"THE 'DEAN' OF THE HARLEM RENAISSANCE": FIRST EDITION OF ALAIN LOCKE'S NEGRO AND HIS MUSIC, 1936, IN FRAGILE ORIGINAL WRAPPERS
LOCKE, Alain. The Negro and His Music. Washington, D.C.: Associates in Negro Folk Education, 1936. Small octavo (5-1/4 by 8 inches), original black- and red-stamped orange wrappers.
First edition of the "only monograph on the music" of the Harlem Renaissance, affirming African American music's "central part of the philosophy and practice" of the movement, a splendid copy.
Acclaimed "the 'dean' of the Harlem Renaissance" (Alexander, 224), Locke "ranks with W.E.B. Du Bois and Carter G. Woodson as a seminal intellectual influence in African American culture" (Concise Oxford Companion, 260). The Negro and His Music sums up "a great deal of Locke's learning in music… [and] sketches a short but sweeping background about the role of music in American culture." He identifies three basic categories: folk, popular and classical, and pays close attention to spirituals, the blues, ragtime and jazz. "In each category Locke is able to demonstrate the social roots of the music as well as its relation to the national and historical frameworks" (Harris & Molesworth, Alain L. Locke, 305-6). This key work has "remained for well over a half century… the only monograph on the music of the [Harlem] Renaissance," affirming "that music was a central part of the philosophy and practice of the Renaissance" (Spencer, New Negroes and Their Music, xvi-xvii). It is No. 2 in the famed Bronze Booklet Series. Locke edited all eight volumes in the series, and also authored the same year's Negro and Art: Past and Present: together representing "a major accomplishment for Locke… an acknowledgement of the value of culture education in bridging the gaps in race relations" (Cain, Alain Leroy Locke, 58). Issued the same year in wrappers (this copy) and paper-covered boards: no priority established. Blockson 8100.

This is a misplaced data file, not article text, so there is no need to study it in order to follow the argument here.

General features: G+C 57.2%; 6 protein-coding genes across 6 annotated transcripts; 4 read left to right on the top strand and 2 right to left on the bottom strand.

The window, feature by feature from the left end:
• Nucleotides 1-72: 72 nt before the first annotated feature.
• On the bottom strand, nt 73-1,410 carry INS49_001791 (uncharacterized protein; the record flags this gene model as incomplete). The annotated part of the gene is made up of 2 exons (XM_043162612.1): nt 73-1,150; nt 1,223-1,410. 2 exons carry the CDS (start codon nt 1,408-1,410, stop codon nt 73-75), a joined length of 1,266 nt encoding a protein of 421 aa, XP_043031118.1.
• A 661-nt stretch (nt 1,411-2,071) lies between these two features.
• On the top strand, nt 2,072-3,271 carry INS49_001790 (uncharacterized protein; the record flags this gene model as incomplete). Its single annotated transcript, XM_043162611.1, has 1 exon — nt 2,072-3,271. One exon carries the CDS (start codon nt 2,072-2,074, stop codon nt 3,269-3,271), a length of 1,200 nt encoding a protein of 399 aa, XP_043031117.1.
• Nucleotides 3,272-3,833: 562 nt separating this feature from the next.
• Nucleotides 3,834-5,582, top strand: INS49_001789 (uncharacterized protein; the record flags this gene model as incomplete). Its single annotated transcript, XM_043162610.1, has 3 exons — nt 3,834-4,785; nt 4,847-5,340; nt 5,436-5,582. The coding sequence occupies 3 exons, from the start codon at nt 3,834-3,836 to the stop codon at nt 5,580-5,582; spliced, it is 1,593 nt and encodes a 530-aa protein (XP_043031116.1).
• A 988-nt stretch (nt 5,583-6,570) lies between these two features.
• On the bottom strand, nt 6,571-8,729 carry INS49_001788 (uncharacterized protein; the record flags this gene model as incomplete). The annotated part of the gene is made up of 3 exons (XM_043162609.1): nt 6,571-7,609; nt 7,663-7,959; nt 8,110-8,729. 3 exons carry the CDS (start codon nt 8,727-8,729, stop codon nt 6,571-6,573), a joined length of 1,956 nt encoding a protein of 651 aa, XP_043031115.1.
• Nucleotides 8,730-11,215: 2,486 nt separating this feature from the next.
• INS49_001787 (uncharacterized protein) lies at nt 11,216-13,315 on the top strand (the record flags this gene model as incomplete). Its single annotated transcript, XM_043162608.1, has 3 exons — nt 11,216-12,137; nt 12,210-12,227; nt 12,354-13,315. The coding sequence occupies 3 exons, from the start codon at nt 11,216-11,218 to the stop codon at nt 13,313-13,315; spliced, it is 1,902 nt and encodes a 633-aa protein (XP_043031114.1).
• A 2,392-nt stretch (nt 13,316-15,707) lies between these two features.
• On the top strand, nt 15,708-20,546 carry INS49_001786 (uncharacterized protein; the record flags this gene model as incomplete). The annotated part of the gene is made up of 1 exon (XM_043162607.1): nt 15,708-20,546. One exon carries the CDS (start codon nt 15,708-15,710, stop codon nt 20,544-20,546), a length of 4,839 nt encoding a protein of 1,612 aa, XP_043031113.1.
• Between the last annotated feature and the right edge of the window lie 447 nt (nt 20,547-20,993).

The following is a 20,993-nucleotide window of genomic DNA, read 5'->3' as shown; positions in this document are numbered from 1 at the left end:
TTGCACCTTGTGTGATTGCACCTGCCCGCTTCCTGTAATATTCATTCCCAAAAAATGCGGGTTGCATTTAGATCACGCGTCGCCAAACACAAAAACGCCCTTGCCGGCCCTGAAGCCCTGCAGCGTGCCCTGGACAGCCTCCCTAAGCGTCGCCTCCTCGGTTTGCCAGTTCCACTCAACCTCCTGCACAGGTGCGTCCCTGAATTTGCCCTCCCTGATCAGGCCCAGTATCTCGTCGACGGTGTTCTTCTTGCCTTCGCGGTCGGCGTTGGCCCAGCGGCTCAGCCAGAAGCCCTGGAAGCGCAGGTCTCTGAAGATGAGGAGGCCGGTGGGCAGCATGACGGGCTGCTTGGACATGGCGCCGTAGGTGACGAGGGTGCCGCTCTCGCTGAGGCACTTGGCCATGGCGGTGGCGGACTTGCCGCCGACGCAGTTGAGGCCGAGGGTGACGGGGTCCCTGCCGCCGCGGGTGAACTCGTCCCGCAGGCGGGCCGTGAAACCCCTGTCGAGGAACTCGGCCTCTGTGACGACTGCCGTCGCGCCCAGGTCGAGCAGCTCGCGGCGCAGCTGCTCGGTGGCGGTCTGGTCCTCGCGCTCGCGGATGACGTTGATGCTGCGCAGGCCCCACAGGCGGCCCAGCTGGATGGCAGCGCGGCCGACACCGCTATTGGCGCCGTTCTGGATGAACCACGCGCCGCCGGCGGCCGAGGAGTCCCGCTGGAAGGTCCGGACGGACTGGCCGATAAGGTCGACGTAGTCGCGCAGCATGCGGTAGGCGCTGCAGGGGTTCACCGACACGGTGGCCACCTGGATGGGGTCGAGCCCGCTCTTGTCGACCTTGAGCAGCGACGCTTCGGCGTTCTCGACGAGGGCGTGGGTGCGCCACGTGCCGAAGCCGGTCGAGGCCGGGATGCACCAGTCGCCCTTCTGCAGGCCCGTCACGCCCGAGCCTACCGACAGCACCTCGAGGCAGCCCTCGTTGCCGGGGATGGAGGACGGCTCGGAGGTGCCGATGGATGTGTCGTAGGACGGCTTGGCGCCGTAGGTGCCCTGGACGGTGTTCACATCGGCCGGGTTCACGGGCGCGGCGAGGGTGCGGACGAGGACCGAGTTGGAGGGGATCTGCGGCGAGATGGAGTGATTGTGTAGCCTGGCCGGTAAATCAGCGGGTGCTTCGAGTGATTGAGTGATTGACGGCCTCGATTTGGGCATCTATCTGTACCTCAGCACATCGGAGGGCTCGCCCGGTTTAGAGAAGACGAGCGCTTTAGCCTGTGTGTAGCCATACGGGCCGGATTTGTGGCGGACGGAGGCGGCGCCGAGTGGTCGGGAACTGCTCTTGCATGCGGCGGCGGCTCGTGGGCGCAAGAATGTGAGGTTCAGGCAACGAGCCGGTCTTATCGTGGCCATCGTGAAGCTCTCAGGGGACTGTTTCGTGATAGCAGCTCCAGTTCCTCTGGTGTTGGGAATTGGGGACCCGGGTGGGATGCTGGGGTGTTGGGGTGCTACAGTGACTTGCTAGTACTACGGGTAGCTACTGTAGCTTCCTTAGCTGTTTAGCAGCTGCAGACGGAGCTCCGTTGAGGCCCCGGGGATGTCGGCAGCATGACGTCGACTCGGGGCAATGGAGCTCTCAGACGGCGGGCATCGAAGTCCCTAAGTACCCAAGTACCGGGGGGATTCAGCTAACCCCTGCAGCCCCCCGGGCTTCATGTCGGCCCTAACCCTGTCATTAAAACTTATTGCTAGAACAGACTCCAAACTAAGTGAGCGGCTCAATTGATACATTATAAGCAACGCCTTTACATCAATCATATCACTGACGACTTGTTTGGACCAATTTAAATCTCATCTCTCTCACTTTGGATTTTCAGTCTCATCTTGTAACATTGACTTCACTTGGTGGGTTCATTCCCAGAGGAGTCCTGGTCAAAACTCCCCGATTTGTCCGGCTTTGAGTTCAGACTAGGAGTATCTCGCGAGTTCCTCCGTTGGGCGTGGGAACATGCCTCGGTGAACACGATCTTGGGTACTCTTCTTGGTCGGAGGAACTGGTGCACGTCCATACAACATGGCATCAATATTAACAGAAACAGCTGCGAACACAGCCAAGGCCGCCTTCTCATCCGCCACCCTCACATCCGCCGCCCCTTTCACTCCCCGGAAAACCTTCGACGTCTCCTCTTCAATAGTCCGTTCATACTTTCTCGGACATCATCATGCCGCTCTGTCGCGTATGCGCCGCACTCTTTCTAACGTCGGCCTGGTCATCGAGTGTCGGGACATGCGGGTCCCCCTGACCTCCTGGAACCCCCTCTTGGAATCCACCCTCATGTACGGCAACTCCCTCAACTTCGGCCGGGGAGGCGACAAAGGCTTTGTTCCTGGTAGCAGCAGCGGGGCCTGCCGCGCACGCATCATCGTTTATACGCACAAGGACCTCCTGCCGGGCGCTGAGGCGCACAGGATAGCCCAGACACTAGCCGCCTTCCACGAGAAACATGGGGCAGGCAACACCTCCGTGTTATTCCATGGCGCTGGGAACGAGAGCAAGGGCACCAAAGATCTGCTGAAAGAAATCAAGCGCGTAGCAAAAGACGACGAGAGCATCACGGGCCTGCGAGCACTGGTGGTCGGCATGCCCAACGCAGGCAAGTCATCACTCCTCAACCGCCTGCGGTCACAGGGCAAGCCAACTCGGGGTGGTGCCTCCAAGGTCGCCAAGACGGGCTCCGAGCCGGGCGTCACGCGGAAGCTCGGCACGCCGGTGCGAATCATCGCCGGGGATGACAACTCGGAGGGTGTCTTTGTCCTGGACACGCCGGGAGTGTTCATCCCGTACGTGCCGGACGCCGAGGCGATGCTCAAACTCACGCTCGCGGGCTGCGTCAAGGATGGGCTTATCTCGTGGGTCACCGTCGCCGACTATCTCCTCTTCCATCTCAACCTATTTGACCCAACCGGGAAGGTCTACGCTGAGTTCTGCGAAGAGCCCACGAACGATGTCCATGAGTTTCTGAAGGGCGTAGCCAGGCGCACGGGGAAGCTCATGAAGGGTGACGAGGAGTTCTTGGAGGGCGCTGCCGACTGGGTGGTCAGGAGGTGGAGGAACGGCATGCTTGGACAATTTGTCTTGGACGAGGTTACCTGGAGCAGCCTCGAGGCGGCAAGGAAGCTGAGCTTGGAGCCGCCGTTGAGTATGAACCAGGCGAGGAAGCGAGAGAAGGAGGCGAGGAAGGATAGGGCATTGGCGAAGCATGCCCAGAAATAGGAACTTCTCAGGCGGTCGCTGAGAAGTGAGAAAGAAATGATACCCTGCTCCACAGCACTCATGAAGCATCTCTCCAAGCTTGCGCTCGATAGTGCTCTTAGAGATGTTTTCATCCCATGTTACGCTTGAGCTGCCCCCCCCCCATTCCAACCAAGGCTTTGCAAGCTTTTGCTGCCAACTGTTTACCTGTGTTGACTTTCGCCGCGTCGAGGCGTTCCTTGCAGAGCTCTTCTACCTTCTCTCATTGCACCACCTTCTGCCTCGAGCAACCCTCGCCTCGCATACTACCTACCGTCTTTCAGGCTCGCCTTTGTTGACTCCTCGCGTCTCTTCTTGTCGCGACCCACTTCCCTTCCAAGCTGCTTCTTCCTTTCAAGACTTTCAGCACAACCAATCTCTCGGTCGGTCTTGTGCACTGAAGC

Interior very fresh, only faintest rubbing to bright wrappers. A handsome about-fine copy.